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What is a cash advance and how do they work?

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A cash advance may seem like an easy way to get cash fast, but it can cost you a lot of money in interest and fees. Before you take out a cash advance, familiarize yourself with the terms, so you're not hit with an unpleasant surprise. And better yet, avoid a cash advance altogether.

Below, CNBC Select reviews the basics of a cash advance: what it is, the terms and fees, as well as better alternatives for getting cash quickly.

How a cash advance works

A cash advance is basically a short-term loan offered by your credit card issuer. When you take out a cash advance, you're borrowing money against your card's line of credit. You can typically get a cash advance in a few different ways:

  • At an ATM: If you have a PIN for your credit card, you can go to an ATM and get a cash advance. If you don't have a PIN, you can request one from your card issuer. Note that it may take a few business days to receive a PIN, and there are often limits to the amount of cash you can withdraw from an ATM.
  • In person: Visit your bank and request a cash advance with your credit card.
  • Convenience check: Your credit card may have come with convenience checks, which can be used to write a check to yourself. You can then cash it or deposit it.

Cash advance terms and fees

Cash advances are an easy way to get cash fast, but they often come with hefty fees that outweigh any benefits. Before you take out a cash advance, review the terms so you're aware of the high charges you'll likely incur.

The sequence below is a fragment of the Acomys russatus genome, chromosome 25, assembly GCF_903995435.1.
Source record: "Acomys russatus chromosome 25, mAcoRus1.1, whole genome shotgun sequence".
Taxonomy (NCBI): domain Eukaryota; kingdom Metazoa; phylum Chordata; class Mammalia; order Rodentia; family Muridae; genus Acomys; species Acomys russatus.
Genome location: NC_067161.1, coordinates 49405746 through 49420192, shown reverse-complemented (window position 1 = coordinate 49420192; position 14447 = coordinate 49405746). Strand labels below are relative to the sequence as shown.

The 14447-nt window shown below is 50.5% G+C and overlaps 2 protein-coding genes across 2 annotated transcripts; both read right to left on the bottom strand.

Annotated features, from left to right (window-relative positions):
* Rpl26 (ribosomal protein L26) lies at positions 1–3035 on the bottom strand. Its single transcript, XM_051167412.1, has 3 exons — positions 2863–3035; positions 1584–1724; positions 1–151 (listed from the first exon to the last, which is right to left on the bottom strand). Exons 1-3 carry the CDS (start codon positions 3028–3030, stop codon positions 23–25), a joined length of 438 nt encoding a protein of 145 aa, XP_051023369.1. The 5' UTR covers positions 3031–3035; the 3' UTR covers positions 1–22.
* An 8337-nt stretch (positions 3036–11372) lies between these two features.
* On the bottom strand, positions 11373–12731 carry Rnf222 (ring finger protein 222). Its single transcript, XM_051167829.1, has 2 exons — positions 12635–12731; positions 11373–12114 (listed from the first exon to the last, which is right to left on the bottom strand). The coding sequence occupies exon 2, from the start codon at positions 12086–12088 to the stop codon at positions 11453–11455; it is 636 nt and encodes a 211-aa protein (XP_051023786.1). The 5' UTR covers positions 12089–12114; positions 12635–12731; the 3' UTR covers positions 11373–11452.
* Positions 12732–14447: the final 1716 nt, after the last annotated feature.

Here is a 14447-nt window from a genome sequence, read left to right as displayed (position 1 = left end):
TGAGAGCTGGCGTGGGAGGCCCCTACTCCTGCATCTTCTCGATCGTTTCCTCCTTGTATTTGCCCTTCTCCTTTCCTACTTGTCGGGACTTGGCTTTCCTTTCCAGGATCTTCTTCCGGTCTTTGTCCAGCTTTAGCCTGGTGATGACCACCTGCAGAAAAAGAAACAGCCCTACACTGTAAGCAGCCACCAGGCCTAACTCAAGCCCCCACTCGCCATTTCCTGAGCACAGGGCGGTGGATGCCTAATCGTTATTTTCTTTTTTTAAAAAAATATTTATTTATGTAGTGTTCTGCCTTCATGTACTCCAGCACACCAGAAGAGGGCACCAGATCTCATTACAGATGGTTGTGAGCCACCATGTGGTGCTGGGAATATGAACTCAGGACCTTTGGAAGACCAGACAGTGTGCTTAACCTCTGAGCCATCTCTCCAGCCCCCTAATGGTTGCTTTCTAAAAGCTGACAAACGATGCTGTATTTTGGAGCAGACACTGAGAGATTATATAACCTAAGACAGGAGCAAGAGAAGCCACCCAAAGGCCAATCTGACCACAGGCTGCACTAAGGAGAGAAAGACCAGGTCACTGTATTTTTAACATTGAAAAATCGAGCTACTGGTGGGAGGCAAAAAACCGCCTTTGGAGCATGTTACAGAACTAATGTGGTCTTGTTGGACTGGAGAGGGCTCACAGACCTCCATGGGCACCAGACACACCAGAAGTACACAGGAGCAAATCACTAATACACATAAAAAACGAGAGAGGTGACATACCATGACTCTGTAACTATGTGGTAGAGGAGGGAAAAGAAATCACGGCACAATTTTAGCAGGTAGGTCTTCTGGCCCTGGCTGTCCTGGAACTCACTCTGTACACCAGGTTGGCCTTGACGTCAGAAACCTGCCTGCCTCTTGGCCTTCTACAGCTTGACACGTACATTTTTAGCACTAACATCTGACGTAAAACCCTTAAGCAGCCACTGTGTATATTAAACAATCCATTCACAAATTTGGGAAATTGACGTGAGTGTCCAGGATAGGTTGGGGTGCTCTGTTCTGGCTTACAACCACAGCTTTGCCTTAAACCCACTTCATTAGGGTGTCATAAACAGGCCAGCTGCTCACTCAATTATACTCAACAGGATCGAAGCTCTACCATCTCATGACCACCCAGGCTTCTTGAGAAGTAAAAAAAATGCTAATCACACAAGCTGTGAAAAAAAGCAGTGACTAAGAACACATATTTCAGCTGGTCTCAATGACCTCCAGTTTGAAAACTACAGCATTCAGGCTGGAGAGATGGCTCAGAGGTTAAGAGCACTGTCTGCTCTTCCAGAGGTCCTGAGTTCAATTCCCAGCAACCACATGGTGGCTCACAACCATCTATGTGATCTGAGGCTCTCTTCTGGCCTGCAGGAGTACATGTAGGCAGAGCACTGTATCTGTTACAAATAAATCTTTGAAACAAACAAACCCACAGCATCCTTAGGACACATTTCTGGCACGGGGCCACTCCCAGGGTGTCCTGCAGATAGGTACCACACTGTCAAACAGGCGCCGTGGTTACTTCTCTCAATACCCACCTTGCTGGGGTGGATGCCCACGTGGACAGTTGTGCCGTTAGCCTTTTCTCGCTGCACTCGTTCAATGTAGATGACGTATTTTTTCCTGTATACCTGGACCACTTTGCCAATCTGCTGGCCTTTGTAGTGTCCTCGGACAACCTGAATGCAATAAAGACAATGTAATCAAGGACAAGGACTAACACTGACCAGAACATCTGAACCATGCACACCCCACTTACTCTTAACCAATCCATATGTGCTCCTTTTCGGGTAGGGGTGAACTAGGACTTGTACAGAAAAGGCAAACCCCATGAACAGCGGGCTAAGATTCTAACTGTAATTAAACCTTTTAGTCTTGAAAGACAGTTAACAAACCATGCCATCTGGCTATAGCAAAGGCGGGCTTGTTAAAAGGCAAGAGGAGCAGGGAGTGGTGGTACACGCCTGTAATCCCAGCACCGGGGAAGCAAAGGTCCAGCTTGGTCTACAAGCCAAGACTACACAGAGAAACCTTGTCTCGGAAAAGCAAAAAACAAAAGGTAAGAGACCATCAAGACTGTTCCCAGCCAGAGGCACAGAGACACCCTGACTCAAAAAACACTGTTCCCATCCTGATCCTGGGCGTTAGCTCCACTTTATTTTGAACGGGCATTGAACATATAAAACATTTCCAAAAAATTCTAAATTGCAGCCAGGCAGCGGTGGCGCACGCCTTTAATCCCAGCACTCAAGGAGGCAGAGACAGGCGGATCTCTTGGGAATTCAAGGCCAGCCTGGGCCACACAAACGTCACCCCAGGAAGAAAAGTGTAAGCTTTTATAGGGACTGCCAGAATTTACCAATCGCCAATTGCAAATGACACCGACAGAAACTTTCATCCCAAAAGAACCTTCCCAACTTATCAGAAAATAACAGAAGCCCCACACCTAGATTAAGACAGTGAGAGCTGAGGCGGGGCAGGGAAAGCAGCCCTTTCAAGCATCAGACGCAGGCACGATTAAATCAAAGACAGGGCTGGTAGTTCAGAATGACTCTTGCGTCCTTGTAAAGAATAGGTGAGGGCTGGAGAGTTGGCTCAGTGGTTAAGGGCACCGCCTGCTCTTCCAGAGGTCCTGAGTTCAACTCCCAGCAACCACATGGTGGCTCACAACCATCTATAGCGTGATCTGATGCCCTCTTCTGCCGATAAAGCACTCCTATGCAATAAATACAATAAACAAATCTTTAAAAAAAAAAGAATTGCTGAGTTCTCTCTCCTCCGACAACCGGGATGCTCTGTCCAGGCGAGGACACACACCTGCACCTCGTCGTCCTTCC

• Cash advance APR: Cash advances carry a separate, and often higher, interest rate than purchases or balance transfers. For example, the Citi® Double Cash Card has a 15.49% to 25.49% variable APR for purchases and balance transfers, but a 26.74% variable APR for cash advances.
  • Cash advance fee: Your card issuer often charges a cash advance fee, which is typically 3% or 5% of the total amount of each cash advance you request. For example, a $250 cash advance with a 5% fee will cost you $12.50.
  • ATM or bank fee: If you use an ATM or visit a bank, you can expect a fee for taking out a cash advance.
  • No grace period: Cash advances don't benefit from a grace period. That means you will be charged interest starting from the date you withdraw a cash advance. That's different from when you make a purchase with you card, and the issuer offers a grace period of at least 21 days where you won't incur interest if your balance is paid in full by the due date.
  • Separate credit limit: Cash advances often have a separate credit limit that's a portion of your overall credit limit. You may only be able to take out a few hundred dollars.

The cost of a cash advance

Cash advances have numerous terms and fees, as mentioned above, but you may wonder how much the whole thing may cost. Here's an example:

How much a $500 cash advance can cost

Terms Cost
Cash advance withdrawal$500
Monthly payment$50
Cash advance fee (5%)$25
Cash advance APR (26.74%)$72 in interest
ATM fee$2.50
Estimated time to pay off the cash advance12 months
Total interest and fees$99.50

You wind up paying $99.50 in interest and fees if you took out a $500 cash advance and only paid $50 a month.

Alternatives to cash advances

Taking out a cash advance may seem like a good idea in the moment, but it can quickly lead you to rack up debt. We recommend avoiding a cash advance altogether and opting for some alternative options that have better terms.

  • Borrow from family or friends: You can ask family or friends for a loan. While it can be uncomfortable to ask, this can be the most cost-effective way to get the cash you need. Make sure you create a repayment plan to keep your relationship on good terms.
  • Take out a personal loan: Personal loans usually offer better terms than a cash advance, and you can have access to more cash if you have good credit. With a personal loan, you usually can pay back the loan at a fixed interest rate that's much lower than the APR charged by credit card issuers.
Editorial Note: Opinions, analyses, reviews or recommendations expressed in this article are those of the CNBC Select editorial staff’s alone, and have not been reviewed, approved or otherwise endorsed by any third party.